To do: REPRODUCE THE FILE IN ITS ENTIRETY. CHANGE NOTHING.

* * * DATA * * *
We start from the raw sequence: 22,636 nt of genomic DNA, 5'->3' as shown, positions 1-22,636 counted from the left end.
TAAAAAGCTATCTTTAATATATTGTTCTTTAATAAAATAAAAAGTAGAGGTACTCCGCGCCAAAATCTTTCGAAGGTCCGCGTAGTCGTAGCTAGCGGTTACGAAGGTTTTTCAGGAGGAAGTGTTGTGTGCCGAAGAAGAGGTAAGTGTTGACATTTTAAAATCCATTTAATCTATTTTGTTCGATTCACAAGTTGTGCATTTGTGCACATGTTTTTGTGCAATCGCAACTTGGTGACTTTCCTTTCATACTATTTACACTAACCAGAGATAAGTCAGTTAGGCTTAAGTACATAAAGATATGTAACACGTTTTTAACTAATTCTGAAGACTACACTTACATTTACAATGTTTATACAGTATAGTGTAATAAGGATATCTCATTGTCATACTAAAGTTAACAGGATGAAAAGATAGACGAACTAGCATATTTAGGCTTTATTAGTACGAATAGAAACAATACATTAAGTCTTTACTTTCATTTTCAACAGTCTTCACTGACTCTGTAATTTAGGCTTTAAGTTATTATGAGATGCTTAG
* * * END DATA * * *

We start from the raw sequence: 22,636 nt of genomic DNA, 5'->3' as shown, positions 1-22,636 counted from the left end.
TAAAAAGCTATCTTTAATATATTGTTCTTTAATAAAATAAAAAGTAGAGGTACTCCGCGCCAAAATCTTTCGAAGGTCCGCGTAGTCGTAGCTAGCGGTTACGAAGGTTTTTCAGGAGGAAGTGTTGTGTGCCGAAGAAGAGGTAAGTGTTGACATTTTAAAATCCATTTAATCTATTTTGTTCGATTCACAAGTTGTGCATTTGTGCACATGTTTTTGTGCAATCGCAACTTGGTGACTTTCCTTTCATACTATTTACACTAACCAGAGATAAGTCAGTTAGGCTTAAGTACATAAAGATATGTAACACGTTTTTAACTAATTCTGAAGACTACACTTACATTTACAATGTTTATACAGTATAGTGTAATAAGGATATCTCATTGTCATACTAAAGTTAACAGGATGAAAAGATAGACGAACTAGCATATTTAGGCTTTATTAGTACGAATAGAAACAATACATTAAGTCTTTACTTTCATTTTCAACAGTCTTCACTGACTCTGTAATTTAGGCTTTAAGTTATTATGAGATGCTTAG